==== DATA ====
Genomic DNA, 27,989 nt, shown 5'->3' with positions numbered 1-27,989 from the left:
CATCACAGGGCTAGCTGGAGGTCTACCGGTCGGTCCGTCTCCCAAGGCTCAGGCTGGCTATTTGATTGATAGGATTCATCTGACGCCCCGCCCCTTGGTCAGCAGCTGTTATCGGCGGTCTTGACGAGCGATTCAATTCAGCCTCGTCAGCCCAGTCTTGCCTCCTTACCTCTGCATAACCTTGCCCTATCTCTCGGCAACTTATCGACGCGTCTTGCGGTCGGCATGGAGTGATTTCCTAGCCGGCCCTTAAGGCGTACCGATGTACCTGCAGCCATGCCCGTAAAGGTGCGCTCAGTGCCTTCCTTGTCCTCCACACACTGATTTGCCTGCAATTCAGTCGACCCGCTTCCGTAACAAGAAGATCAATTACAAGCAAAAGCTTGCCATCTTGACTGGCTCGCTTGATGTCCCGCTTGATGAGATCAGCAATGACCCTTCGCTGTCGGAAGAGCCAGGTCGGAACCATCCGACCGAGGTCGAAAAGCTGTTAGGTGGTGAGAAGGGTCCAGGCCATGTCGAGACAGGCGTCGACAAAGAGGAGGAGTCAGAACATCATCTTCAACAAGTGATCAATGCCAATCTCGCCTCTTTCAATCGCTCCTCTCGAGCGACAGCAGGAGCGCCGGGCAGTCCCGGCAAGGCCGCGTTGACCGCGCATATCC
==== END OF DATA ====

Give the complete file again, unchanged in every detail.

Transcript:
Genomic DNA, 27,989 nt, shown 5'->3' with positions numbered 1-27,989 from the left:
CATCACAGGGCTAGCTGGAGGTCTACCGGTCGGTCCGTCTCCCAAGGCTCAGGCTGGCTATTTGATTGATAGGATTCATCTGACGCCCCGCCCCTTGGTCAGCAGCTGTTATCGGCGGTCTTGACGAGCGATTCAATTCAGCCTCGTCAGCCCAGTCTTGCCTCCTTACCTCTGCATAACCTTGCCCTATCTCTCGGCAACTTATCGACGCGTCTTGCGGTCGGCATGGAGTGATTTCCTAGCCGGCCCTTAAGGCGTACCGATGTACCTGCAGCCATGCCCGTAAAGGTGCGCTCAGTGCCTTCCTTGTCCTCCACACACTGATTTGCCTGCAATTCAGTCGACCCGCTTCCGTAACAAGAAGATCAATTACAAGCAAAAGCTTGCCATCTTGACTGGCTCGCTTGATGTCCCGCTTGATGAGATCAGCAATGACCCTTCGCTGTCGGAAGAGCCAGGTCGGAACCATCCGACCGAGGTCGAAAAGCTGTTAGGTGGTGAGAAGGGTCCAGGCCATGTCGAGACAGGCGTCGACAAAGAGGAGGAGTCAGAACATCATCTTCAACAAGTGATCAATGCCAATCTCGCCTCTTTCAATCGCTCCTCTCGAGCGACAGCAGGAGCGCCGGGCAGTCCCGGCAAGGCCGCGTTGACCGCGCATATCC